Developer: Warner Brothers Interactive Entertainment
Release Date: April 7th, 2014
Available On: Mobile
Another one of Warner Brother’s free movie tie-in games, Transcendence: Origins serves as a prequel to the movie Transcendence, a movie I haven’t seen or really heard of until I saw this game. A simple puzzle game, is Transcendence: Origins worth the time and… well you won’t spend money, so is it worth your time?
Transcendence: Origins is an extremely simple puzzle game. It’s your job as some guy who synchronizes memories to match memories with each other. To do this all you have to do is simply drag memories that look like they belong with each other and match them into groups of two, three, or four. So if you see a few memories floating around and each of them have different stages of someone picking up a flower then you can toss them all together and upload them. Each stage has a certain amount you need to get, though you are encouraged to get all of them (and to be honest it’s so easy that it’s not much of a problem to get all of them anyway.) After you assemble the memories you get to watch them play, at first focusing on a lab monkey named Artie, but later moving over to a mysterious child.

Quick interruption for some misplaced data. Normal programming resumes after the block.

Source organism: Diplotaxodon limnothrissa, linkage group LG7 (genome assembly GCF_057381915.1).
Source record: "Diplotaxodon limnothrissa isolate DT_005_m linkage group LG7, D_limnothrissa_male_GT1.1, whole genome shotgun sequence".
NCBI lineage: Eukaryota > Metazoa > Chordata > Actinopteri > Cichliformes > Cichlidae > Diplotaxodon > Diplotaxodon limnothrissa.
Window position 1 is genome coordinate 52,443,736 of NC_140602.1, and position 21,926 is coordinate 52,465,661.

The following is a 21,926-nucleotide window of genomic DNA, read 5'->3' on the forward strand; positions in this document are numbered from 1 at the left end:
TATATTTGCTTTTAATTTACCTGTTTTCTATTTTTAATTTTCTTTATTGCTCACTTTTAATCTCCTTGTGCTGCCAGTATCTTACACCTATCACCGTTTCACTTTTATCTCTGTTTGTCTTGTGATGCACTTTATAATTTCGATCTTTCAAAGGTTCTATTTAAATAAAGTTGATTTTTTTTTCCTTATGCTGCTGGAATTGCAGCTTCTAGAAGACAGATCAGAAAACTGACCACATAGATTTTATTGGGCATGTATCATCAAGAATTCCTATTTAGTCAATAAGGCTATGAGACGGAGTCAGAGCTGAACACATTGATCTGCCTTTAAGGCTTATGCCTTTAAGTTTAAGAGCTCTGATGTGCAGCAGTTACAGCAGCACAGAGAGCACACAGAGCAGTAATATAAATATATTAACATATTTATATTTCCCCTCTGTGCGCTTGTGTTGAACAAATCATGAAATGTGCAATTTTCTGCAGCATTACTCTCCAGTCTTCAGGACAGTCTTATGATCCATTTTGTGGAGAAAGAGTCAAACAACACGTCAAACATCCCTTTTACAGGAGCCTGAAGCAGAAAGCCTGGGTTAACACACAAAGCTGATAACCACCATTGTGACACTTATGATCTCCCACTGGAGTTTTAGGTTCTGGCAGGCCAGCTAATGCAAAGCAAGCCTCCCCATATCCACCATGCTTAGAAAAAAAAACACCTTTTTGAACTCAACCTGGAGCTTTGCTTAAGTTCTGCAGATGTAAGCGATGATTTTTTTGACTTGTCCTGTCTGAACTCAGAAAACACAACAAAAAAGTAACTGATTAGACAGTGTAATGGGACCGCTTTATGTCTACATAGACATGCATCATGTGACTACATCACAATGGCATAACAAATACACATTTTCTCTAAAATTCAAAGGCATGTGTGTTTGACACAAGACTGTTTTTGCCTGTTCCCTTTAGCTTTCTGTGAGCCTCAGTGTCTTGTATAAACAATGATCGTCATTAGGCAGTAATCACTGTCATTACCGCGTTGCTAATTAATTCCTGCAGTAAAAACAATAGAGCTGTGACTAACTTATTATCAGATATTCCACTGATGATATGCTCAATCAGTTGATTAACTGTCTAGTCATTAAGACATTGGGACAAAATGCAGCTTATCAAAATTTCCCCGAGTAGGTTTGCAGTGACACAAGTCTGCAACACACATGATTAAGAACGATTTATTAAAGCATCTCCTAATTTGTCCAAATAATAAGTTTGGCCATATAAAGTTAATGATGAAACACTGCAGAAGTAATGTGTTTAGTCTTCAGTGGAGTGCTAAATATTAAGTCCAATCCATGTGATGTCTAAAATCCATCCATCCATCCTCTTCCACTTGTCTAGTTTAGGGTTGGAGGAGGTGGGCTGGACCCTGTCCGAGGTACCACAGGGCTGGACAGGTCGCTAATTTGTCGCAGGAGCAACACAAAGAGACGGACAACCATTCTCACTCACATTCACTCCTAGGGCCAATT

Between matching you’ll get sent messages by your co-worker Bree. You can respond to these messages usually by either agreeing, disagreeing, or remaining neutral. It doesn’t effect the gameplay at all, but it will determine how Bree responds and what ending you’ll eventually get. Overall, though, the plot is mostly just a tie-in to the movie. What Dr. Caster is doing and why it even matters isn’t something that will show up in the game. Furthermore, about half way through your character suddenly decides he’s anti-technology for some reason. This is made worse when you can then suddenly be pro-technology again for the ending.
There’s really not much else to say about this game. It’s another completely free super quick (It took me about 45 minutes) movie tie-in that Warner Brothers seems to release on mobile for some of their bigger pictures. If you need to kill about an hour, then this light puzzle game may do it for you, but others will probably be turned off by its hilariously easy and overly simplistic nature.